July 2018

Agricultural Technician
Delta Research & Extension Center

Years in Position: 16
Years at MSU: 16

Steven Felston loves interacting with people and helping them solve problems on a daily basis. So his work in the Delta Research and Extension Center’s Communications Department fits him well.

Steven helps with logistics and set-up for the many meetings hosted at the center, including distance education video conferences. He also assists with building and grounds support and maintenance. He has enjoyed accepting the new challenges that have come about during his 16-year employment in Stoneville.

“I’ve always been interested in ag research and problem solving,” Steven said. “My recent move to the Communications Department has given me new ways to learn and continued opportunities for growth. I hope all of my colleagues consider me a resource for any type of problem or situation. My bottom line is making their jobs and work environment easier, positive and safe.”

During his career, Steven has gained appreciation for the most important traits required for success in his line of work.

“Be positive and solution-based,” he said. “Always lend a hand, no matter the person or situation. Strive for growth, work hard, be respectful, and remember that family and faith are high priorities in life too.”

Steven said he is blessed to have both of his parents still alive and enjoys seeing them nearly every day.

“I am also blessed to have been married to my best friend, Romelda, for nine years,” he said. “Together we have three wonderful children, Alazia, Nikeria and Taureon.” For fun, Steven enjoys basketball and cooking.


Jason Sanders Callie McKey
August 2018

Office Associate
MSU Extension Service
Pike County

Years in Position: 16 
Years at MSU: 16

Callie works for Extension by helping people find the information they need. Her sense of responsibility and organizational skills keep the Pike County office running. She enjoys seeing the smiles on people's faces as she aids them through their day.

She does this by answering phones, signing up clients for certain events, receiving soil samples, performing computer work, and setting up the interactive video system for Quick Bites programs offered through Extension.

She enjoys what she does every day, and she reminisces about when she got to host a spring break camp for 4-H'ers. She loved watching the children eagerly learn about new things.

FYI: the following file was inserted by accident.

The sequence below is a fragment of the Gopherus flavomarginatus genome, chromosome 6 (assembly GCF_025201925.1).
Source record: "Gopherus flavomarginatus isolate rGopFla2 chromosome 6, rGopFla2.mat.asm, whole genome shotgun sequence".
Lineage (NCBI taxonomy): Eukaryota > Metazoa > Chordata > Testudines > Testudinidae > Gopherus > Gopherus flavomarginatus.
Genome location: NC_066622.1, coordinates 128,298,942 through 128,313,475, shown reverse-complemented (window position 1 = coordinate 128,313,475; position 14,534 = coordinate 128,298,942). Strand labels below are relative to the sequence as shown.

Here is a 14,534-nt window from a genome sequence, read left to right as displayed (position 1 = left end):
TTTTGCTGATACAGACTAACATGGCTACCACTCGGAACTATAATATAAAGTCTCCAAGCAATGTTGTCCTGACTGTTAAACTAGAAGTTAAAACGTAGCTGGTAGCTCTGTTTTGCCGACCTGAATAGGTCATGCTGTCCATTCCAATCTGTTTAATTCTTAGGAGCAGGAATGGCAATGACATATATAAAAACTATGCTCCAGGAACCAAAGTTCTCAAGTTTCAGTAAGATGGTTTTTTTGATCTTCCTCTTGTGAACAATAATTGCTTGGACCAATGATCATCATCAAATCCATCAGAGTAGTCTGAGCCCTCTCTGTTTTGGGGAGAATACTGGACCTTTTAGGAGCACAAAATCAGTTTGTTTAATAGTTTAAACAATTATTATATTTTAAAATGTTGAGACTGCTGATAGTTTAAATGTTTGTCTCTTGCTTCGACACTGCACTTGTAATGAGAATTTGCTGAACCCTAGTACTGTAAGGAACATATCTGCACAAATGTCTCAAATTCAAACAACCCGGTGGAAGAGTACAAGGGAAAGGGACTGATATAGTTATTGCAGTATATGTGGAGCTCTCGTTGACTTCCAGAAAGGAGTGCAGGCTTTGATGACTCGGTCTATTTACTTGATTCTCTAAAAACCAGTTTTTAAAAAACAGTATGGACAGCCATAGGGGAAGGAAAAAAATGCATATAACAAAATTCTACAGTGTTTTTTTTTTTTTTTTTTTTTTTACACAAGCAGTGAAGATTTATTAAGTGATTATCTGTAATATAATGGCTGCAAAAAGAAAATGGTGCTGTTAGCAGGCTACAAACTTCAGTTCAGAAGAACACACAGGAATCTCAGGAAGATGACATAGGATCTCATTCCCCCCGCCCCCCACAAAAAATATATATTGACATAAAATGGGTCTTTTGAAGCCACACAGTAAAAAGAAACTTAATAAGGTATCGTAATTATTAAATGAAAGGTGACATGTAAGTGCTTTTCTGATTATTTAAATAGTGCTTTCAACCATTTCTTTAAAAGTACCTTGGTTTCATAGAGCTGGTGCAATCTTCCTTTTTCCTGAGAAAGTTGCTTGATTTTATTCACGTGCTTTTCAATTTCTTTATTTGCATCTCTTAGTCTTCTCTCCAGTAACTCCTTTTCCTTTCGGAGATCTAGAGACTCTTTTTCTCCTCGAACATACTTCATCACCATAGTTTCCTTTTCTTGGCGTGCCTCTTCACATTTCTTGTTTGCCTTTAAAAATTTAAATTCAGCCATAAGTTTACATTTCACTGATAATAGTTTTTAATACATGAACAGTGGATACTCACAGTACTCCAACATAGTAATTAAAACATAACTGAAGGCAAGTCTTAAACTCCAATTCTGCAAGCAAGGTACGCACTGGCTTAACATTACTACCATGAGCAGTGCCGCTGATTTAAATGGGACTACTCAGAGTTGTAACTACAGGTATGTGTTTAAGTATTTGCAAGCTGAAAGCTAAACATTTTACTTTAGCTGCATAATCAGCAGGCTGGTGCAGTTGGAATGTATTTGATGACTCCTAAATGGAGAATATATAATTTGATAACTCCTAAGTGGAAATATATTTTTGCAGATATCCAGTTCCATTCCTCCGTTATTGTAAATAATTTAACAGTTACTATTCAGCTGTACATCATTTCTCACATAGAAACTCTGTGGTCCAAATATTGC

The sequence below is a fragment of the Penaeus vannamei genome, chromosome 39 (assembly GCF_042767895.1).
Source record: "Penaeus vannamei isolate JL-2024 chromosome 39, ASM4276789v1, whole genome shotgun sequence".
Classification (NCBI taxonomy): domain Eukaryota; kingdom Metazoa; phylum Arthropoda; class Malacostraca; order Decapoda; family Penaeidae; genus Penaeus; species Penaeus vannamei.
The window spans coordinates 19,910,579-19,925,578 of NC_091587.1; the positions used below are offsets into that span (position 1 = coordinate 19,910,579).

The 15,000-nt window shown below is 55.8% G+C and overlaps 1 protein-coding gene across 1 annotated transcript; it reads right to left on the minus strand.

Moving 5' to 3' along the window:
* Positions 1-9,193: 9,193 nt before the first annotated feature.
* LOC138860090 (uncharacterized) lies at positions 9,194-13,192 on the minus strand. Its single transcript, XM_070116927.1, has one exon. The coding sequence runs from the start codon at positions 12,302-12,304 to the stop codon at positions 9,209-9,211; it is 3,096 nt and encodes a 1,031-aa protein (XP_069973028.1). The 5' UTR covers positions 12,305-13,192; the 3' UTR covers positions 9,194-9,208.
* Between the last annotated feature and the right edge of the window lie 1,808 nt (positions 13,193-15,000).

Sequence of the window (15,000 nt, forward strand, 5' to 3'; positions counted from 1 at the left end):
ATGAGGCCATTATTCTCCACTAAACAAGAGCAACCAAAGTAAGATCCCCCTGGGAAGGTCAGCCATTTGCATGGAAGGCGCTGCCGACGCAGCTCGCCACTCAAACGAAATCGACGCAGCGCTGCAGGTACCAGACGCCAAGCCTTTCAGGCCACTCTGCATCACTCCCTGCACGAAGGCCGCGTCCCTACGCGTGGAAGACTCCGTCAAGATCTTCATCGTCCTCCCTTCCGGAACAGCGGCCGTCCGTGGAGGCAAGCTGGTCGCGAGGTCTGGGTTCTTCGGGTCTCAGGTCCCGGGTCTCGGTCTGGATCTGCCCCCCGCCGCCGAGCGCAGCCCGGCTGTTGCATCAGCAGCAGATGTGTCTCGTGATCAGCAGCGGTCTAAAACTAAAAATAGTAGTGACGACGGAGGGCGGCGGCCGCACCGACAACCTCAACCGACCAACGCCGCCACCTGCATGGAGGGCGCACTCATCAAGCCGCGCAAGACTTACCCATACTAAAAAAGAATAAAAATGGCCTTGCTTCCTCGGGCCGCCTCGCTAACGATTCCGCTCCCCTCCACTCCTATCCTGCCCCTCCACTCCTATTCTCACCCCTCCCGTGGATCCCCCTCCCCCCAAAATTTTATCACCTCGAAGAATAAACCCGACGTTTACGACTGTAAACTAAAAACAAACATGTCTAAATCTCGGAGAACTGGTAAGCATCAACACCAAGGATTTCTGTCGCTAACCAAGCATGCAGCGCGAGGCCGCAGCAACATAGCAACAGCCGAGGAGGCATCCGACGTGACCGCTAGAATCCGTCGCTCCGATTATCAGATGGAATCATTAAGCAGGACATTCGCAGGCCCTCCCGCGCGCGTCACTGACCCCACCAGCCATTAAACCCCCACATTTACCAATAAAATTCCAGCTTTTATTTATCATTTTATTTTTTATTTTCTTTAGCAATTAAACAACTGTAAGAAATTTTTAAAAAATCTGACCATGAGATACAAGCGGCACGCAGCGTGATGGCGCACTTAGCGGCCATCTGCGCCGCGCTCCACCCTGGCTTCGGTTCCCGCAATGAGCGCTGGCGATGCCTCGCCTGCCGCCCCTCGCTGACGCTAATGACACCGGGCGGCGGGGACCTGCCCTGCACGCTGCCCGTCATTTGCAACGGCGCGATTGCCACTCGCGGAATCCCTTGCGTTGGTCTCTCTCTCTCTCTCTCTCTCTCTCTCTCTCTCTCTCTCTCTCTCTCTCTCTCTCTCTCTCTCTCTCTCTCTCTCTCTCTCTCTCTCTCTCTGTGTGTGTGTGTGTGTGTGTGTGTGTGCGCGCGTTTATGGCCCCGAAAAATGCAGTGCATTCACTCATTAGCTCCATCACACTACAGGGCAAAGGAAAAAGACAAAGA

Callie enjoys her job, but it is not always as easy as it looks.

"It takes hard work and a good, understanding personality to deal with some of the clients who call or walk through our office doors," said Callie.

Callie recommends hard work, patience and kindness to those interested in this type of job.

"In the end, the outcome is very rewarding," she said. "The most important traits for this career would definitely be a kind spirit, a patient mind, and an understanding attitude."

Callie said she has been married to a wonderful, loving husband for four years. She also enjoys cooking as well as many outdoor activities such as gardening, fishing, hiking, and horseback riding.


Pamela S. Redwin Pamela S. Redwine
August 2018

Agent IV/County Coordinator
MSU Extension Service
Yalobusha County

Years in Position: 3
Years at MSU: 18

Pamela Redwine has an affinity for interacting with people to help them learn new, interesting information about important life skills. So, it would seem very natural for her to excel in her career of working with people simply to help them improve their quality of life.

Pamela aids people by planning, presenting and evaluating programs in Family & Consumer Science. She teaches various programs such as Walk-A-Weigh, and the Healthy Homes Initiative. She also offers child care trainings for early care and education providers.

She leads a 4-H Science Club, Sewing Club, Crochet Club, Arts and Crafts Club, and oversees a Master Chef’s School for young people.

“I love helping people, especially when they learn something they didn’t expect,” Pamela said. “I have always loved family and consumer science, so when I was offered the position, I knew it would be a perfect fit!” Pamela said.

During her career, she said she has come to better understand the asset that MSU Extension is to others in the county, and she hopes to spread this word to others through her work.

“Being a coordinator and planner truly requires a servant’s heart,” she said. “There must be a willingness to learn new things, even when you are completely out of your comfort zone.”

Pamela said she and her husband are blessed to celebrate their nineteen-year anniversary at the end of August.

“We have two children, ages 13 and 11.” She and her family are members of Emmanuel Baptist Church in Grenada.

Mark Henry
Sept. 2018

Extension Associate I
MSU Extension Service
Delta Research & Extension Service

Years in Position: 7
Years at MSU: 7

Mississippi State Extension Associate Mark Henry works tirelessly with farmers to help them better understand and use irrigation tools, such as Pipe Planners, moisture sensors and surge valves.

“One of my favorite aspects of this job is meeting new people and then leaving there knowing that I was able to help someone,” Mark said.